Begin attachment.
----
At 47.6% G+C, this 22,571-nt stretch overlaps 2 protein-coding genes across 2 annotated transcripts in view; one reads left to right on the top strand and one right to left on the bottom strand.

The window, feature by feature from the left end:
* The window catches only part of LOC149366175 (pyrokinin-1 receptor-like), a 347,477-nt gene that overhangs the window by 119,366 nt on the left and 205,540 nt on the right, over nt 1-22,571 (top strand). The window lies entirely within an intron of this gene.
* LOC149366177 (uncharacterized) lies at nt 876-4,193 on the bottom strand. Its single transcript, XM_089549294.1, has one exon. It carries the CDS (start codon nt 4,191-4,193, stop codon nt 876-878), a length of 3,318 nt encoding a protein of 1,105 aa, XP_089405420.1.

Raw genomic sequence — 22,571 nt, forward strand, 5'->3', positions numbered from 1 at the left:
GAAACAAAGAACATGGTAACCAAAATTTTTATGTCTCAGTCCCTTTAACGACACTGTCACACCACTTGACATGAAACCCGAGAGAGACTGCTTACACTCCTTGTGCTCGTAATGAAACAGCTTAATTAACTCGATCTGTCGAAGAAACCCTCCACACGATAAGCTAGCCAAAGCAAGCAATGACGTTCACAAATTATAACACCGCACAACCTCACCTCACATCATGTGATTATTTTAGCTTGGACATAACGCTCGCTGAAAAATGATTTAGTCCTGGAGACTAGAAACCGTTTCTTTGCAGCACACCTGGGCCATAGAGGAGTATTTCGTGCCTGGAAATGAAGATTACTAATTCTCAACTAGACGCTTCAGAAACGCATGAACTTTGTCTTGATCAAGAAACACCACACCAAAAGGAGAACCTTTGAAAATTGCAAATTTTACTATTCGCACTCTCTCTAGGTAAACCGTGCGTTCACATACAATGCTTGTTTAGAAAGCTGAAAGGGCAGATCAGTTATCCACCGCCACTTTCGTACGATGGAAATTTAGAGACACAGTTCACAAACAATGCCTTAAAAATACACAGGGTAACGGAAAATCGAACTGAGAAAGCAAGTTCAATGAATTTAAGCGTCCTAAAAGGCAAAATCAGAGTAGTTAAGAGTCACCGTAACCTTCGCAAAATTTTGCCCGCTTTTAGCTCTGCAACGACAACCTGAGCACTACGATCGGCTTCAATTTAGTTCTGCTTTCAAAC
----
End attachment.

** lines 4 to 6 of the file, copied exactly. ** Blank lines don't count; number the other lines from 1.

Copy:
* LOC149366177 (uncharacterized) lies at nt 876-4,193 on the bottom strand. Its single transcript, XM_089549294.1, has one exon. It carries the CDS (start codon nt 4,191-4,193, stop codon nt 876-878), a length of 3,318 nt encoding a protein of 1,105 aa, XP_089405420.1.

Raw genomic sequence — 22,571 nt, forward strand, 5'->3', positions numbered from 1 at the left:
GAAACAAAGAACATGGTAACCAAAATTTTTATGTCTCAGTCCCTTTAACGACACTGTCACACCACTTGACATGAAACCCGAGAGAGACTGCTTACACTCCTTGTGCTCGTAATGAAACAGCTTAATTAACTCGATCTGTCGAAGAAACCCTCCACACGATAAGCTAGCCAAAGCAAGCAATGACGTTCACAAATTATAACACCGCACAACCTCACCTCACATCATGTGATTATTTTAGCTTGGACATAACGCTCGCTGAAAAATGATTTAGTCCTGGAGACTAGAAACCGTTTCTTTGCAGCACACCTGGGCCATAGAGGAGTATTTCGTGCCTGGAAATGAAGATTACTAATTCTCAACTAGACGCTTCAGAAACGCATGAACTTTGTCTTGATCAAGAAACACCACACCAAAAGGAGAACCTTTGAAAATTGCAAATTTTACTATTCGCACTCTCTCTAGGTAAACCGTGCGTTCACATACAATGCTTGTTTAGAAAGCTGAAAGGGCAGATCAGTTATCCACCGCCACTTTCGTACGATGGAAATTTAGAGACACAGTTCACAAACAATGCCTTAAAAATACACAGGGTAACGGAAAATCGAACTGAGAAAGCAAGTTCAATGAATTTAAGCGTCCTAAAAGGCAAAATCAGAGTAGTTAAGAGTCACCGTAACCTTCGCAAAATTTTGCCCGCTTTTAGCTCTGCAACGACAACCTGAGCACTACGATCGGCTTCAATTTAGTTCTGCTTTCAAAC